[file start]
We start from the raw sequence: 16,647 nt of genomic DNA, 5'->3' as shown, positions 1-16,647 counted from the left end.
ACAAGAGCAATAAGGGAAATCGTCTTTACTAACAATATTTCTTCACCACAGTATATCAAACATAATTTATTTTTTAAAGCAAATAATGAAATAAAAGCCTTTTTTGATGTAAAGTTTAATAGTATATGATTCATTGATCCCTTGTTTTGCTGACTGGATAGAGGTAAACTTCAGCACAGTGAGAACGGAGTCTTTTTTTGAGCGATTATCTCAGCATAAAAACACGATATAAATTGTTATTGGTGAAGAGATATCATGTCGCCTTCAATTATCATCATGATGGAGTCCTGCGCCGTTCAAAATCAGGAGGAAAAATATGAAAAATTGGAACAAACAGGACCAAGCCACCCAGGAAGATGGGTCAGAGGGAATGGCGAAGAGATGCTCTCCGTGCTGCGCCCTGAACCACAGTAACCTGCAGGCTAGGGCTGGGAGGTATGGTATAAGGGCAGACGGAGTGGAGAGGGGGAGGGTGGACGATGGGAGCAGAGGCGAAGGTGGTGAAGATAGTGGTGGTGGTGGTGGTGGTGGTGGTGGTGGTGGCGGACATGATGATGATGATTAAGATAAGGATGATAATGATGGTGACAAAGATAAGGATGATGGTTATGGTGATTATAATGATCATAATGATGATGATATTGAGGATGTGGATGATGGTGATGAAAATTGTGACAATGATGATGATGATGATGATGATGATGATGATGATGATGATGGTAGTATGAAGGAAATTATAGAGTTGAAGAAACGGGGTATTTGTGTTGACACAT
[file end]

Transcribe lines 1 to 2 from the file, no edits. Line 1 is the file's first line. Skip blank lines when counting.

We start from the raw sequence: 16,647 nt of genomic DNA, 5'->3' as shown, positions 1-16,647 counted from the left end.
ACAAGAGCAATAAGGGAAATCGTCTTTACTAACAATATTTCTTCACCACAGTATATCAAACATAATTTATTTTTTAAAGCAAATAATGAAATAAAAGCCTTTTTTGATGTAAAGTTTAATAGTATATGATTCATTGATCCCTTGTTTTGCTGACTGGATAGAGGTAAACTTCAGCACAGTGAGAACGGAGTCTTTTTTTGAGCGATTATCTCAGCATAAAAACACGATATAAATTGTTATTGGTGAAGAGATATCATGTCGCCTTCAATTATCATCATGATGGAGTCCTGCGCCGTTCAAAATCAGGAGGAAAAATATGAAAAATTGGAACAAACAGGACCAAGCCACCCAGGAAGATGGGTCAGAGGGAATGGCGAAGAGATGCTCTCCGTGCTGCGCCCTGAACCACAGTAACCTGCAGGCTAGGGCTGGGAGGTATGGTATAAGGGCAGACGGAGTGGAGAGGGGGAGGGTGGACGATGGGAGCAGAGGCGAAGGTGGTGAAGATAGTGGTGGTGGTGGTGGTGGTGGTGGTGGTGGTGGCGGACATGATGATGATGATTAAGATAAGGATGATAATGATGGTGACAAAGATAAGGATGATGGTTATGGTGATTATAATGATCATAATGATGATGATATTGAGGATGTGGATGATGGTGATGAAAATTGTGACAATGATGATGATGATGATGATGATGATGATGATGATGATGATGGTAGTATGAAGGAAATTATAGAGTTGAAGAAACGGGGTATTTGTGTTGACACAT